• If you must be in a situation where alcohol is present, tell someone you trust that you would like to avoid drinking. That way, they can help keep you accountable.
  • Look for alternatives to alcohol, like mocktails or non-alcoholic beers and wines.
  • Seek out professional help from a therapist or addiction specialist who can help create or modify a relapse prevention plan that accounts for alcohol.
  • Attend and actively participate in support groups such as Alcoholics Anonymous (AA) and Narcotics Anonymous (NA).
  • Learn and practice relaxation and stress management techniques, like deep breathing and meditation, so you can better cope with alcohol cravings.
  • Ask yourself why you are craving a drink. Is it stress? Boredom? Sadness? Once you understand your triggers, you can use your coping skills to reduce the urge to drink.

Strategies for the Safe Use of Alcohol for Recovering Drug Addicts

Glasses with cocktails come together in a cheers moment

For individuals in recovery who choose to consume alcohol, it is important to do so safely and responsibly. This may include setting limits on the amount and frequency of alcohol consumption, avoiding situations where alcohol is the focus of the activity, and being mindful of one’s mental and emotional state when consuming alcohol.

It is also important to have a support system in place, such as a sponsor or healthcare professional, who can provide guidance and accountability for safe alcohol use. By taking these precautions, individuals in recovery may be able to safely and responsibly consume alcohol without triggering cravings or high-risk situations for relapse.

However, by far the safest way for recovering drug addicts to use alcohol is to not use it at all. The vast majority of treatment professionals strongly advise anyone in recovery to avoid all mind-altering substances.

Making Informed Decisions About Alcohol Use in Recovery from Drugs

Now that you have a clearer sense of whether drug addicts can drink alcohol, it’s time to decide what’s best for your health and recovery.

If you are focused on maintaining your sobriety, Legacy Healing Center is here for you. Our outpatient programs are designed to help recovering addicts stay on track while offering flexibility to meet other daily obligations.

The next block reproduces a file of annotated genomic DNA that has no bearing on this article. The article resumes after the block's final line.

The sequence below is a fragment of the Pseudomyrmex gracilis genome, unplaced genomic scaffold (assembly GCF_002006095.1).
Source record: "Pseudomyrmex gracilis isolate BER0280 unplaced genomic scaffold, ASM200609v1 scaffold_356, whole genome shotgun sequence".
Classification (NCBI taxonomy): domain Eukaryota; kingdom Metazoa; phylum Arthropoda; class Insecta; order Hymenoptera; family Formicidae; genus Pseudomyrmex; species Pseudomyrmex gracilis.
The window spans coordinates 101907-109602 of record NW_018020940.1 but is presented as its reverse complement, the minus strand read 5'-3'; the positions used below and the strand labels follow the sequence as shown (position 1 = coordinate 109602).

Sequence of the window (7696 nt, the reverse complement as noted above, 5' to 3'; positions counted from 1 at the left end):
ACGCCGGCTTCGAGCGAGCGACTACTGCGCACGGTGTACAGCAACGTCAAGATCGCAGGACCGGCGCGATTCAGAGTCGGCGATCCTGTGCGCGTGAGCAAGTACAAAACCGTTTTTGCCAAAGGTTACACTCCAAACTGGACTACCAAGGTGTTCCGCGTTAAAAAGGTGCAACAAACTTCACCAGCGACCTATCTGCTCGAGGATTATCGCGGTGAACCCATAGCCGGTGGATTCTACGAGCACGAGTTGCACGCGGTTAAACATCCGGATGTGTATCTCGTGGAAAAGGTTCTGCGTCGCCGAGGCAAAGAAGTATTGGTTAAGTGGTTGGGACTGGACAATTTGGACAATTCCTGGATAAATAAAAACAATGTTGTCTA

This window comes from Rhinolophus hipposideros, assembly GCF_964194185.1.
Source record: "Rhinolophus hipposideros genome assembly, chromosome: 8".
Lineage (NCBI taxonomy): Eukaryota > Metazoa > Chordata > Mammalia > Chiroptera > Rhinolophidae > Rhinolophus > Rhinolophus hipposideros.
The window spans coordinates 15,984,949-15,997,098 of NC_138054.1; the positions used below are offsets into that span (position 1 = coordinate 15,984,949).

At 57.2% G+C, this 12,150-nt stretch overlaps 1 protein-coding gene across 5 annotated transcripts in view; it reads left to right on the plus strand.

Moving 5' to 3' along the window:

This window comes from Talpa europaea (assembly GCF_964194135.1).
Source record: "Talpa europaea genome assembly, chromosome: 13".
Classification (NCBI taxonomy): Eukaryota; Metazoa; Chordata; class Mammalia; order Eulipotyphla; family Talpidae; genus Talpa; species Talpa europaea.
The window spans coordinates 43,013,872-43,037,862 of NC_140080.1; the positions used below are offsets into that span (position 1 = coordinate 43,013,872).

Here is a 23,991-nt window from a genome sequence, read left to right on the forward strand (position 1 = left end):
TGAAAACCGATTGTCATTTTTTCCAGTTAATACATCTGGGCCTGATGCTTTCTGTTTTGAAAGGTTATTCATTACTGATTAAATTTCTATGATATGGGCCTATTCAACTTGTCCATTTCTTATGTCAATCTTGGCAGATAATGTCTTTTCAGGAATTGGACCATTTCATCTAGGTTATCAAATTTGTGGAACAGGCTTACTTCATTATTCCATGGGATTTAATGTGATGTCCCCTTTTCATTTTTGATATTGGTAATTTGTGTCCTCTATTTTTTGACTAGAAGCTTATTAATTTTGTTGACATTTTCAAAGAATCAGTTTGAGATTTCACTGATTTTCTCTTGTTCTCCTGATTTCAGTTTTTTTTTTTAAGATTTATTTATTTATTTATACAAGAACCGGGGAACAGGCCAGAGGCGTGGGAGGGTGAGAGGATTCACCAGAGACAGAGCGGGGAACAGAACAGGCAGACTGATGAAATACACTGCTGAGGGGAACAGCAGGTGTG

At Legacy, we understand that recovery from addiction is a complex and ongoing process. That’s why we offer a range of evidence-based therapies and services to help individuals in recovery build the skills and resilience needed to maintain sobriety and build a fulfilling life. Our compassionate and experienced staff are committed to supporting you every step of the way.

Call 888-534-2295 to learn how we can help you on your path to life-long recovery.

Can a Drug Addict Drink Alcohol if They Are in Recovery? FAQs

Is there a clear link between alcohol use and relapse in drug addicts?

Yes, there is a link between alcohol use and relapse in drug addicts. Alcohol use can impair judgment, change how individuals view consequences, lower inhibitions, change an individual’s perceptions, create cravings for substance abuse, and put individuals in situations that tempt them to use.

What factors should recovering addicts consider before making a decision about alcohol?

It is generally advised that recovering addicts avoid alcohol entirely. If you are still considering it, consider the following factors when making your decision:

  • Your history with drug/alcohol misuse
  • Your treatment and relapse prevention plans
  • Long-term goals in recovery
  • The risks of alcohol consumption, misuse, and potential relapse
  • Your available support system